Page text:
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Thermal noise and the emergence of the arrow of time: A simple model
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10.1119/1.3095810
/content/aapt/journal/ajp/77/5/10.1119/1.3095810
http://aip.metastore.ingenta.com/content/aapt/journal/ajp/77/5/10.1119/1.3095810
View: Figures

Figures

Image of Fig. 1.
Fig. 1.

A -cell system with seven particles. (a) Initial configuration at ; (b) the configuration after translation; (c) configuration at after translation and interaction; and (d) configuration at .

Image of Fig. 2.
Fig. 2.

A -cell system with 200 particles. (a) Initial configuration at ; (b) configuration at ; (c) configuration at ; and (d) configuration at .

Image of Fig. 3.
Fig. 3.

as a function of time. The solid line represents the case with no inversion. The broken line represents the case with inversion at .

Image of Fig. 4.
Fig. 4.

Configuration at with the initial condition shown in Fig. 2(a) after inversion at . The particle distribution is the same as in Fig. 2(b), although the directions correspond to the system running backward.

Image of Fig. 5.
Fig. 5.

Breaking of reversibility by noise. The inversion of directions and rules of motion occurs at for a system with the initial configuration in Fig. 2(a). The solid line represents the case when noise is introduced at . The broken line shows reversibility for noise-free inversion.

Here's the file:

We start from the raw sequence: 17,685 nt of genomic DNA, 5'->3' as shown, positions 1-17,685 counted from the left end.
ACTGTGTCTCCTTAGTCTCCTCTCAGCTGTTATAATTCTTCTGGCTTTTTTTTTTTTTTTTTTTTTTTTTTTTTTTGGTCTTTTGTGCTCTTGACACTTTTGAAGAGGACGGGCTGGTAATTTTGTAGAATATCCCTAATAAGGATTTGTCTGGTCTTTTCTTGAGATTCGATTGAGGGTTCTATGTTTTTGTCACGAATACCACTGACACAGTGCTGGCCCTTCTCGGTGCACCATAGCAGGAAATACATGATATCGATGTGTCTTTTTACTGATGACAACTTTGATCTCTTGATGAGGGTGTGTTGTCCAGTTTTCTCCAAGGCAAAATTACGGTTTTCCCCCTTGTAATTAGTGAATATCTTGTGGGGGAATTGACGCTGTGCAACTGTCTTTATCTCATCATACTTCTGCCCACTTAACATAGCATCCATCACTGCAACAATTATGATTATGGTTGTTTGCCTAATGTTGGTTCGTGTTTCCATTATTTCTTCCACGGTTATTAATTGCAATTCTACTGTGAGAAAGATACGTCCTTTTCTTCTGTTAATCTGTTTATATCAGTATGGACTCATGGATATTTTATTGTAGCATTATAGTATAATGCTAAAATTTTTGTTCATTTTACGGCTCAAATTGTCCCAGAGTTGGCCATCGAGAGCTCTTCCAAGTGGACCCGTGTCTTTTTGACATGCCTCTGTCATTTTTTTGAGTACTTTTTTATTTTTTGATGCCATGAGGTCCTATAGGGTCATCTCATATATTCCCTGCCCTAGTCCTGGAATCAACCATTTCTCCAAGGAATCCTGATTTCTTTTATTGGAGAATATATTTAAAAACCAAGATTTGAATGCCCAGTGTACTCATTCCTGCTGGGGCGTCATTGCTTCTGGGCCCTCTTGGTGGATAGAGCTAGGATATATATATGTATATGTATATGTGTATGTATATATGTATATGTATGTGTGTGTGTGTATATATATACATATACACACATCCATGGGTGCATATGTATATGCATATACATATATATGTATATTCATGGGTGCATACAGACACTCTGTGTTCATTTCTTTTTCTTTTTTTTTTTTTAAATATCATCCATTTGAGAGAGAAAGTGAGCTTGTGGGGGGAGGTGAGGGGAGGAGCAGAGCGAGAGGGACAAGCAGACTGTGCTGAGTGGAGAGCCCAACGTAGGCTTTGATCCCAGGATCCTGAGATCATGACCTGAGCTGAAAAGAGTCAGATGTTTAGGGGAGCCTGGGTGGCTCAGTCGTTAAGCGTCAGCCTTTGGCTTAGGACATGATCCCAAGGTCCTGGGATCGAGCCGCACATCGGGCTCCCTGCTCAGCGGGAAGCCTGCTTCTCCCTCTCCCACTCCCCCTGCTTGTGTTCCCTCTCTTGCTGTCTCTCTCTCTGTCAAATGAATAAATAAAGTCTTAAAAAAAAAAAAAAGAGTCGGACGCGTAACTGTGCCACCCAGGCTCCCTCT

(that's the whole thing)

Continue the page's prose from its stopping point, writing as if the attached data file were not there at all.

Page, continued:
Image of Fig. 6.
Fig. 6.

Breaking of reversibility by noise. Inversion of directions and rules of motion occurs at for a system with the initial configuration in Fig. 2(a). The solid line represents the case when noise is introduced at . The broken line shows reversibility for the noise-free inversion.

Image of Fig. 7.
Fig. 7.

Partition of a -cell system into 25 -cell regions.

Image of Fig. 8.
Fig. 8.

The entropy as a function of time for the system depicted in Fig. 2 (compare with the solid line of Fig. 3).

Image of Fig. 9.
Fig. 9.

Path traveled by the particle initially at the lower-left corner of a -cell system with one particle pointing up in each of its 2500 cells at . (a) ; (b) ; and (c) .

Image of Fig. 10.
Fig. 10.

Distance (in cell-length units) between two particles adjacent at as a function of time. Note the logarithmic scale of time.

Image of Fig. 11.
Fig. 11.

Distance (in cell-length units) as a function of time between trajectories whose initial states are almost identical (see Sec. VII). Note the logarithmic scale of time.

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/content/aapt/journal/ajp/77/5/10.1119/1.3095810
2009-05-01
2014-04-18
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752b84549af89a08dbdd7fdb8b9568b5 journal.articlezxybnytfddd
Scitation: Thermal noise and the emergence of the arrow of time: A simple model
http://aip.metastore.ingenta.com/content/aapt/journal/ajp/77/5/10.1119/1.3095810
10.1119/1.3095810
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